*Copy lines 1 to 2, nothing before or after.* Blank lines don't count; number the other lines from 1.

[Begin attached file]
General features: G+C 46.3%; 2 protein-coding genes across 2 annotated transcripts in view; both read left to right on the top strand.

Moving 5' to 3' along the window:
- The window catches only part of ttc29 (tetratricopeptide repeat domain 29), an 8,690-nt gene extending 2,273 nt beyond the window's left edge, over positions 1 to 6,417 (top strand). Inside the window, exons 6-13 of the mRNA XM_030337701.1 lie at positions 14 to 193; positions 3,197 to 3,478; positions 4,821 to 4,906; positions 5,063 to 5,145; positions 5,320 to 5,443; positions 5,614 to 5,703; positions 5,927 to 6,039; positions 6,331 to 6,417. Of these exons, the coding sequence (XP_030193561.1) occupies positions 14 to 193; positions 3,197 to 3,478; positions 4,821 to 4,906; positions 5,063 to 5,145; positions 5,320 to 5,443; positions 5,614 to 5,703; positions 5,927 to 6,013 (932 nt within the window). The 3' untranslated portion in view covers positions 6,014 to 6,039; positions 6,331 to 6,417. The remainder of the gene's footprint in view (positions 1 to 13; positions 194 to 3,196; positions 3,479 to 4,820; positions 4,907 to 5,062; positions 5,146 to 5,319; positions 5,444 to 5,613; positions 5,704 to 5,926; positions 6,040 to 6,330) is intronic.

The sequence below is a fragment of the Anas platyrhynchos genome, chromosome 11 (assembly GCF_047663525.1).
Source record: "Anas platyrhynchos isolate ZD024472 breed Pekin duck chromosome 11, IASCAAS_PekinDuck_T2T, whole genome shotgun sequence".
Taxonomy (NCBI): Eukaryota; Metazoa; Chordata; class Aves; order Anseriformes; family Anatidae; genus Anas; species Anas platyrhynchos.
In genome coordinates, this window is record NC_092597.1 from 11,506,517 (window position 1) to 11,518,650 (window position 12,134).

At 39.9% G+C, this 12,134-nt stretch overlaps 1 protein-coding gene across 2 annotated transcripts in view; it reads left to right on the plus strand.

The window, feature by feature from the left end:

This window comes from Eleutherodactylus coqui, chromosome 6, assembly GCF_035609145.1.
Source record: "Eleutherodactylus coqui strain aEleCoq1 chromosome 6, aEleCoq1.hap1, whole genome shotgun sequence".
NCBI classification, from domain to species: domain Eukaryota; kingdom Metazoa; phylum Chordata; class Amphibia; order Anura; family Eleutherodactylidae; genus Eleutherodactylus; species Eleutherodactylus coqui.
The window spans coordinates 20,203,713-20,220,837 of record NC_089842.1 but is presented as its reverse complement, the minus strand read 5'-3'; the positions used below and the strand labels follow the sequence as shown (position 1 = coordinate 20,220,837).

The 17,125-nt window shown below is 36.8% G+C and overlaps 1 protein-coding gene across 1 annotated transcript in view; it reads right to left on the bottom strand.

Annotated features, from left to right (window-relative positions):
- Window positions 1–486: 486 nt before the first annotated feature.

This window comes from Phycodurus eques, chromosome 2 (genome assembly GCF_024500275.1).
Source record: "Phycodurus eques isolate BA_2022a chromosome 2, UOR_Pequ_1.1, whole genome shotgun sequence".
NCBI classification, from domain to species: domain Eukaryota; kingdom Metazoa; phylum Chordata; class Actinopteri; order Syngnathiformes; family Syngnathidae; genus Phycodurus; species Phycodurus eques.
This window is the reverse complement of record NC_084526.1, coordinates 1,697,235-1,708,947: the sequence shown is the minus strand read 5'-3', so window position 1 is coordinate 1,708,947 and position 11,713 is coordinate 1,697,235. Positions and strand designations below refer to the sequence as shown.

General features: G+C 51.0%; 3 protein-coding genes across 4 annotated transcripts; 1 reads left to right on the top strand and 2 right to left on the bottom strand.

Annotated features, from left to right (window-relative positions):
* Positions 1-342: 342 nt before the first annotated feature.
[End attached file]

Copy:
General features: G+C 46.3%; 2 protein-coding genes across 2 annotated transcripts in view; both read left to right on the top strand.

Moving 5' to 3' along the window: